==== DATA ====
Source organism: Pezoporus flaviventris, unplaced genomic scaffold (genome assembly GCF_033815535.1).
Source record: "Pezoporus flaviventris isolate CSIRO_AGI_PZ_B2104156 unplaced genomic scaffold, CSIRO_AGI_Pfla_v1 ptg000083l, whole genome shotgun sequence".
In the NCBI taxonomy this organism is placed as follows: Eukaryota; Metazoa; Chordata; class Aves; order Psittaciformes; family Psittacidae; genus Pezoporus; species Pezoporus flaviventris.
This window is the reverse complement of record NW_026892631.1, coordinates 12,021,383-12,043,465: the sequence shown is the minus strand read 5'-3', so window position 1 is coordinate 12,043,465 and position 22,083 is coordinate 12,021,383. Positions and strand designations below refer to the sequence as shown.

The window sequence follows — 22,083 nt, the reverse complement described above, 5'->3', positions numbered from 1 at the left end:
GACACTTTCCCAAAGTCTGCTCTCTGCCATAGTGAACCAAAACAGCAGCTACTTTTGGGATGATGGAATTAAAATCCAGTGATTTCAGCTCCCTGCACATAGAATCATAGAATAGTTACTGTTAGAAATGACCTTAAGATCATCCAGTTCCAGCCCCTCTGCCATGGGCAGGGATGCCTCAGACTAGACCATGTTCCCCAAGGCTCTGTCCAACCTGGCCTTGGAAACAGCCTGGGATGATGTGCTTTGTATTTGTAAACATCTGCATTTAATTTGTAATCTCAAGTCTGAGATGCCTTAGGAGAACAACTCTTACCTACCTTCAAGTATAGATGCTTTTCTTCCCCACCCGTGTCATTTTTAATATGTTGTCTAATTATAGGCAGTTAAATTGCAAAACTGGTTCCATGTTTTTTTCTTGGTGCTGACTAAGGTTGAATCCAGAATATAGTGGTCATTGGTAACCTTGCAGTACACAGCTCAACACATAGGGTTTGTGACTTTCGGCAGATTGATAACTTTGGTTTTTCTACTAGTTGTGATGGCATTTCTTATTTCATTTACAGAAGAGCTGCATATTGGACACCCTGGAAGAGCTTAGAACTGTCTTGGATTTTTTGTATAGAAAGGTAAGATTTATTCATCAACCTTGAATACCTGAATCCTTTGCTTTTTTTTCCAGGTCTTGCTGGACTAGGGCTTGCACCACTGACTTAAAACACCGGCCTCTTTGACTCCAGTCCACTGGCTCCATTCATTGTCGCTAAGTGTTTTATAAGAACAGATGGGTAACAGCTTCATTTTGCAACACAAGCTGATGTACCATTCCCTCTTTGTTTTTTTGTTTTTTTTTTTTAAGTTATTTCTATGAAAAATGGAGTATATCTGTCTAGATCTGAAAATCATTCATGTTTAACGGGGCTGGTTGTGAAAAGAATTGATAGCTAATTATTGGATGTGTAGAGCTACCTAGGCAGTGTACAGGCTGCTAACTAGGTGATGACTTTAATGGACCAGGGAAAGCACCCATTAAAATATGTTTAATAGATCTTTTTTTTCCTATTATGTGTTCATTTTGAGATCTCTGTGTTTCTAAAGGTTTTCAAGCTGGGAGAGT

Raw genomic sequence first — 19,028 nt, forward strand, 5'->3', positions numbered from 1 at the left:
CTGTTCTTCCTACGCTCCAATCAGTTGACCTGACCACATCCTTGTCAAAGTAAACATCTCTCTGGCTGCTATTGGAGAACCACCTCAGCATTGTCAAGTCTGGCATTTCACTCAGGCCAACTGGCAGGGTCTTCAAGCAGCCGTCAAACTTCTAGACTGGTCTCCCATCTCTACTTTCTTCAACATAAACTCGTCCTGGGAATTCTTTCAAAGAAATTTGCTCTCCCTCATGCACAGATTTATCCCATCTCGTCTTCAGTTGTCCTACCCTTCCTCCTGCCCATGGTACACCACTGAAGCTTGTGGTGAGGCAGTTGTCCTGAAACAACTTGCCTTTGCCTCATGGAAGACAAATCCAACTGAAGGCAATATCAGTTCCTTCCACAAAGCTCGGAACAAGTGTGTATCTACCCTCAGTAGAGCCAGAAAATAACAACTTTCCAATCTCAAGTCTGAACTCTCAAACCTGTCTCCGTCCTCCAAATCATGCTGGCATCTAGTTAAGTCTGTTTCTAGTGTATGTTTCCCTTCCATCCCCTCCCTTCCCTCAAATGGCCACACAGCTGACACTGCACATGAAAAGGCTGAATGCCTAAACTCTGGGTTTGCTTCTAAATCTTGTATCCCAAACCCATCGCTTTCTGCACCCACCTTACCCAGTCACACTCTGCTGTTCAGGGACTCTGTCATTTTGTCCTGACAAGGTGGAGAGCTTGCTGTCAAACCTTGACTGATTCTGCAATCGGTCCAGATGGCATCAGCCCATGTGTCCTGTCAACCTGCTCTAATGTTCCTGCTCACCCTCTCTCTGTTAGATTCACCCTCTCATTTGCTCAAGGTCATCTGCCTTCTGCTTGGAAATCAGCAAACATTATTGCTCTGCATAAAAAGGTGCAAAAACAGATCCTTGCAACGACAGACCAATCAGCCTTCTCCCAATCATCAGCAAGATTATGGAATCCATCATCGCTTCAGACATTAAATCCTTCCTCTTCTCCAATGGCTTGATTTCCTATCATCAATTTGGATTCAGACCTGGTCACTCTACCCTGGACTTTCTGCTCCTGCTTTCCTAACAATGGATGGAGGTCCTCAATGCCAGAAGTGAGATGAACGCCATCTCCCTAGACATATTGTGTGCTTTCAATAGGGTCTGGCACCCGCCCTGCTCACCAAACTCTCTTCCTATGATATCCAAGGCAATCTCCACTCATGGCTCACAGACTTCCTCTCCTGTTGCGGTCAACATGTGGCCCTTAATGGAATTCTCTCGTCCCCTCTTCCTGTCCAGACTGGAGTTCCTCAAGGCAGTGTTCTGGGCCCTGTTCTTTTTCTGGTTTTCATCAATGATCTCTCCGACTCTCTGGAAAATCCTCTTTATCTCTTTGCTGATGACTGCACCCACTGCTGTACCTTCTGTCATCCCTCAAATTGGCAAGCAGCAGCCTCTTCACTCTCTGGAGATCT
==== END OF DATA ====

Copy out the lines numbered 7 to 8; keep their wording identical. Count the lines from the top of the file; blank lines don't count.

Raw genomic sequence first — 19,028 nt, forward strand, 5'->3', positions numbered from 1 at the left:
CTGTTCTTCCTACGCTCCAATCAGTTGACCTGACCACATCCTTGTCAAAGTAAACATCTCTCTGGCTGCTATTGGAGAACCACCTCAGCATTGTCAAGTCTGGCATTTCACTCAGGCCAACTGGCAGGGTCTTCAAGCAGCCGTCAAACTTCTAGACTGGTCTCCCATCTCTACTTTCTTCAACATAAACTCGTCCTGGGAATTCTTTCAAAGAAATTTGCTCTCCCTCATGCACAGATTTATCCCATCTCGTCTTCAGTTGTCCTACCCTTCCTCCTGCCCATGGTACACCACTGAAGCTTGTGGTGAGGCAGTTGTCCTGAAACAACTTGCCTTTGCCTCATGGAAGACAAATCCAACTGAAGGCAATATCAGTTCCTTCCACAAAGCTCGGAACAAGTGTGTATCTACCCTCAGTAGAGCCAGAAAATAACAACTTTCCAATCTCAAGTCTGAACTCTCAAACCTGTCTCCGTCCTCCAAATCATGCTGGCATCTAGTTAAGTCTGTTTCTAGTGTATGTTTCCCTTCCATCCCCTCCCTTCCCTCAAATGGCCACACAGCTGACACTGCACATGAAAAGGCTGAATGCCTAAACTCTGGGTTTGCTTCTAAATCTTGTATCCCAAACCCATCGCTTTCTGCACCCACCTTACCCAGTCACACTCTGCTGTTCAGGGACTCTGTCATTTTGTCCTGACAAGGTGGAGAGCTTGCTGTCAAACCTTGACTGATTCTGCAATCGGTCCAGATGGCATCAGCCCATGTGTCCTGTCAACCTGCTCTAATGTTCCTGCTCACCCTCTCTCTGTTAGATTCACCCTCTCATTTGCTCAAGGTCATCTGCCTTCTGCTTGGAAATCAGCAAACATTATTGCTCTGCATAAAAAGGTGCAAAAACAGATCCTTGCAACGACAGACCAATCAGCCTTCTCCCAATCATCAGCAAGATTATGGAATCCATCATCGCTTCAGACATTAAATCCTTCCTCTTCTCCAATGGCTTGATTTCCTATCATCAATTTGGATTCAGACCTGGTCACTCTACCCTGGACTTTCTGCTCCTGCTTTCCTAACAATGGATGGAGGTCCTCAATGCCAGAAGTGAGATGAACGCCATCTCCCTAGACATATTGTGTGCTTTCAATAGGGTCTGGCACCCGCCCTGCTCACCAAACTCTCTTCCTATGATATCCAAGGCAATCTCCACTCATGGCTCACAGACTTCCTCTCCTGTTGCGGTCAACATGTGGCCCTTAATGGAATTCTCTCGTCCCCTCTTCCTGTCCAGACTGGAGTTCCTCAAGGCAGTGTTCTGGGCCCTGTTCTTTTTCTGGTTTTCATCAATGATCTCTCCGACTCTCTGGAAAATCCTCTTTATCTCTTTGCTGATGACTGCACCCACTGCTGTACCTTCTGTCATCCCTCAAATTGGCAAGCAGCAGCCTCTTCACTCTCTGGAGATCT